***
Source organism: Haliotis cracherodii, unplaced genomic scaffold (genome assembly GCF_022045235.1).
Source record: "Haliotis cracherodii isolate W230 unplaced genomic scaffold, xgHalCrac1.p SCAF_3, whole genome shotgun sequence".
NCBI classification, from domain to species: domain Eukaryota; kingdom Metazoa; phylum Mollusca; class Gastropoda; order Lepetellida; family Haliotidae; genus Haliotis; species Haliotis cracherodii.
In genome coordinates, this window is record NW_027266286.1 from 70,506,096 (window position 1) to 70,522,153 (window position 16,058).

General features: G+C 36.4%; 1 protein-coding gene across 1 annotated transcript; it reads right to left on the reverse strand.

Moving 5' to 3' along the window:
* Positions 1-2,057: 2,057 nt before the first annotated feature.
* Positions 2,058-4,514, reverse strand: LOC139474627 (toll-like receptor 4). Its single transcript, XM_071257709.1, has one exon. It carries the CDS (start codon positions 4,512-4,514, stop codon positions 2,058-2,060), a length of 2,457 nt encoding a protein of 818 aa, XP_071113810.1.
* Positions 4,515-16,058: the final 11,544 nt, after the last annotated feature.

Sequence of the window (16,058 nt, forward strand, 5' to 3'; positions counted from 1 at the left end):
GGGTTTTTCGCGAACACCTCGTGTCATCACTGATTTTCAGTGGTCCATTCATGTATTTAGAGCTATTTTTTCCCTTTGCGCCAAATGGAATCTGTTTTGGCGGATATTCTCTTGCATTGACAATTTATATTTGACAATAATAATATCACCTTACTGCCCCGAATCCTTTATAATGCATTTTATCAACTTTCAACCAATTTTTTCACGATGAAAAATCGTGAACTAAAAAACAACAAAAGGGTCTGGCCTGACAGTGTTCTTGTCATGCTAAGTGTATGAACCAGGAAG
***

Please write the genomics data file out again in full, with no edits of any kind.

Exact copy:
Source organism: Haliotis cracherodii, unplaced genomic scaffold (genome assembly GCF_022045235.1).
Source record: "Haliotis cracherodii isolate W230 unplaced genomic scaffold, xgHalCrac1.p SCAF_3, whole genome shotgun sequence".
NCBI classification, from domain to species: domain Eukaryota; kingdom Metazoa; phylum Mollusca; class Gastropoda; order Lepetellida; family Haliotidae; genus Haliotis; species Haliotis cracherodii.
In genome coordinates, this window is record NW_027266286.1 from 70,506,096 (window position 1) to 70,522,153 (window position 16,058).

General features: G+C 36.4%; 1 protein-coding gene across 1 annotated transcript; it reads right to left on the reverse strand.

Moving 5' to 3' along the window:
* Positions 1-2,057: 2,057 nt before the first annotated feature.
* Positions 2,058-4,514, reverse strand: LOC139474627 (toll-like receptor 4). Its single transcript, XM_071257709.1, has one exon. It carries the CDS (start codon positions 4,512-4,514, stop codon positions 2,058-2,060), a length of 2,457 nt encoding a protein of 818 aa, XP_071113810.1.
* Positions 4,515-16,058: the final 11,544 nt, after the last annotated feature.

Sequence of the window (16,058 nt, forward strand, 5' to 3'; positions counted from 1 at the left end):
GGGTTTTTCGCGAACACCTCGTGTCATCACTGATTTTCAGTGGTCCATTCATGTATTTAGAGCTATTTTTTCCCTTTGCGCCAAATGGAATCTGTTTTGGCGGATATTCTCTTGCATTGACAATTTATATTTGACAATAATAATATCACCTTACTGCCCCGAATCCTTTATAATGCATTTTATCAACTTTCAACCAATTTTTTCACGATGAAAAATCGTGAACTAAAAAACAACAAAAGGGTCTGGCCTGACAGTGTTCTTGTCATGCTAAGTGTATGAACCAGGAAG